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How your Boss can put a Dollar Sign on your Cyber Security Policy
Jun 12, 2015

This is a guest blog post. Views expressed in this post are original thoughts posted by Chris van ‘t Hof of Tek Tok. These views are his own.


Perhaps you are one of the people who suspect hackers are knocking on the digital doors of your organization. You are probably right. But have you ever tried to convince your management team that your organization should spend more on cyber security measures? If you are a Chief Information Security Officer, you probably have to, even though it is the worst part of your job. If your organization has never been hacked, you have either done your job well, or just got lucky, but no one sees the need for improvements. Crying “cyber apocalypse is near” will only help for a while. Claiming they will just have to trust you on this one too. And in the event your organization finally is hacked, you are to blame it’s to late…


How to convince the management board cyber security is, just as any policy, a matter of planning and analyzing the cost and effects of measures? You build a model and that’s just what the RAND Corporation did. “The Defender’s Dilemma. Charting a Course Toward Cyber security” (June 2015) is a study they performed for Juniper Networks. It describes interviews with 18 CISO’s, a literature review, security tools in use and their model. Although their empirical base is quite thin to provide an overview of the present state of cyber security in general, the model is a handy tool to analyze your own.


It works quite simply; you fill in a questionnaire and the model calculates how your spending on cyber security (training, tools, measures to separate connections, etc.) balances out with the costs of a cyber attack that is typical to occur at an organization like yours (size, value of data, resilience, etc.). Off course these calculations are far from reality, as the model is based on just so many assumptions that will influence the outcome. At best it is a way to explicate the forces at work, with which you can compare your organization to others. But twisting and turning some values, provides you a clearer insight in the effects of your policy options. Moreover, as more respondents join in, more data is gathered and in the end the model will work as a pretty good benchmark comparing you strategy to that of your peers.


Then again, if you are really aware of cyber threats, you are not going to fill in an online questionnaire on your security policy, are you? It might just be a penetration tester, trying to social engineer his way into your organization… Then don’t and just read the report, as it may still come in handy.


First to learn how other CISO’s are doing. For example, what they fear most, is the effect a cyber attack may have on the reputation of their organization. So, the problem is not how much or what kind of data may be lost, but just the fact that data is lost at all and customers may lose trust. Also, most of them don’t trust a single vendor for their tools and rather spread their risks. Or this one: “Risk calculations are often colored by recent events”, while “the most damaging threats are those that were not anticipated”. Sounds familiar?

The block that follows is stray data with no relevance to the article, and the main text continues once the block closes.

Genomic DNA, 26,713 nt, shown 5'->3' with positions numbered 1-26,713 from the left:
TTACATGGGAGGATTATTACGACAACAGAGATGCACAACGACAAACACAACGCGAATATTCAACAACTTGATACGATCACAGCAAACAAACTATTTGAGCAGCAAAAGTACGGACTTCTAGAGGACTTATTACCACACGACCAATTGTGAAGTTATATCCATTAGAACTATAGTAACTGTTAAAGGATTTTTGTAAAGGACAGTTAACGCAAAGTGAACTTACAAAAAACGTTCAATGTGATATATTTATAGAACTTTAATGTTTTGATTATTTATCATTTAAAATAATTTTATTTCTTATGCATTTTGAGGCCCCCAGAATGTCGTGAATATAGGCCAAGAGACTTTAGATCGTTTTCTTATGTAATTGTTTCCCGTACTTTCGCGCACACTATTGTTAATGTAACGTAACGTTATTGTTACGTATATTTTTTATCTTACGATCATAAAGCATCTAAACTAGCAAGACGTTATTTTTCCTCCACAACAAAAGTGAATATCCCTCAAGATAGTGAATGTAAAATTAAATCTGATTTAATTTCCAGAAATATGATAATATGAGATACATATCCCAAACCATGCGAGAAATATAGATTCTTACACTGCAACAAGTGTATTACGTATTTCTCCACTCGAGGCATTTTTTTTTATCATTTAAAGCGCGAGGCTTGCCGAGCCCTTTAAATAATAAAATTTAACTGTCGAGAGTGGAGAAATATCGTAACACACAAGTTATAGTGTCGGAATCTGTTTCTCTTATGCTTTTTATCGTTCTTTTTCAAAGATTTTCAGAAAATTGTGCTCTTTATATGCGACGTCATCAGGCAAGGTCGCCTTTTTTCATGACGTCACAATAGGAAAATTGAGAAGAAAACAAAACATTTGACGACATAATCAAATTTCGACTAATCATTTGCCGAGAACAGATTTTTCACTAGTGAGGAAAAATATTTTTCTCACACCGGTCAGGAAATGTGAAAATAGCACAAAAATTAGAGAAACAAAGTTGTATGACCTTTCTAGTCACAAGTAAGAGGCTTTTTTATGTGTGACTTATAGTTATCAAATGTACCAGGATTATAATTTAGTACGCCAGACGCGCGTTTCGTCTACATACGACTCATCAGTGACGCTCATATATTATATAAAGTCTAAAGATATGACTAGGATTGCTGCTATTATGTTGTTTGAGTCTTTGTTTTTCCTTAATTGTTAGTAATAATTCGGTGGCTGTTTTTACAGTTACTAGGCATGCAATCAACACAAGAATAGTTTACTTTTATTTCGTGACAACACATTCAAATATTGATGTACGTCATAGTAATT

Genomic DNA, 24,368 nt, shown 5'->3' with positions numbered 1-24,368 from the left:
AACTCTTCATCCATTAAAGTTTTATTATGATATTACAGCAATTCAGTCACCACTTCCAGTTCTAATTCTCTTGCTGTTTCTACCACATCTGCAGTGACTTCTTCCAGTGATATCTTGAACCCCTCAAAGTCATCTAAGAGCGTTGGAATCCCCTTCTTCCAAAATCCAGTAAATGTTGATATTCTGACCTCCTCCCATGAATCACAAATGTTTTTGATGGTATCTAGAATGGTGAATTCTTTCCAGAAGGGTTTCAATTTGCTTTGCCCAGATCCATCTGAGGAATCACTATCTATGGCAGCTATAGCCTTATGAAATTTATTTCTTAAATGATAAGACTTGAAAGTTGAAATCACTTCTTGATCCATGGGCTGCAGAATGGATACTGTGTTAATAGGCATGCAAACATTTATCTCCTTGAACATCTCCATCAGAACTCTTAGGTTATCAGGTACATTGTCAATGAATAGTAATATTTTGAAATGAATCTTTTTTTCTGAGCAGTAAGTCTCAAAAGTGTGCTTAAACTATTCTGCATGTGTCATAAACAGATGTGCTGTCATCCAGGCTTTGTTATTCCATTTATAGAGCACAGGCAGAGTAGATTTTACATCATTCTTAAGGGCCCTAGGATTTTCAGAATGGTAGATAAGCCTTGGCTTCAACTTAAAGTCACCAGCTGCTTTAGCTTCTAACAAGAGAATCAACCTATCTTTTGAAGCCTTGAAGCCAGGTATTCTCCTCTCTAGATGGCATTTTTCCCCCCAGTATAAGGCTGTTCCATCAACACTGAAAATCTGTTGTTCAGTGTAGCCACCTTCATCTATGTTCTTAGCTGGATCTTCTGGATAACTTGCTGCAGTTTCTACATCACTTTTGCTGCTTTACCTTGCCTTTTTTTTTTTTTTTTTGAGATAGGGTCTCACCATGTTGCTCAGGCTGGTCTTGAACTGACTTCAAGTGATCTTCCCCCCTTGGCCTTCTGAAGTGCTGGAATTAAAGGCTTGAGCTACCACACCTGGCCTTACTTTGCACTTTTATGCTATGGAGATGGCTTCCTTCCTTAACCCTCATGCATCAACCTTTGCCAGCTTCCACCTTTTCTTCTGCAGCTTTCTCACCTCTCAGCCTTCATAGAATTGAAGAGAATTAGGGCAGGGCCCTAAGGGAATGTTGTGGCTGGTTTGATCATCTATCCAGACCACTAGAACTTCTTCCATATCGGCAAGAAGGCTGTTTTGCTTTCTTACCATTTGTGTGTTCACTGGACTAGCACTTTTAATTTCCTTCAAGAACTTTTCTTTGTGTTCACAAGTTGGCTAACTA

Second, the report provides an interesting overview on why software evolves with so many vulnerabilities – one of the origins enabling hackers to enter. Innovation and usability still overrule security, both with the people who write software, as well as the once using it. In short: it’s cheaper to just build on current software, release it soon and patch it on the go then to start from scratch building more secure software. Therefore, spending a bit more on secure software, will surely yield a good return on investment in the long run.


Third, according to the model, size matters. Large organizations appear to have a larger attacking surface, but economy of scale teaches us it can be beneficial to have specialized personnel to cope with attack. Small organizatons on the other hand may risk overspending hiring new security staff and should put their money on some tools that might just be enough to keep the hackers out.


The RAND model helps to rationalize security policy and quantify cost and benefits of policy measures for both the CISO and CEO. But let’s not forget the qualitative aspects. Stories on who was hacked, how and why, may be just as a valuable to improve security policy, while it doesn’t cost you anything more than your time. The model does not take that into account, but only talking about whether it works or not, may be just a good start for doing just that.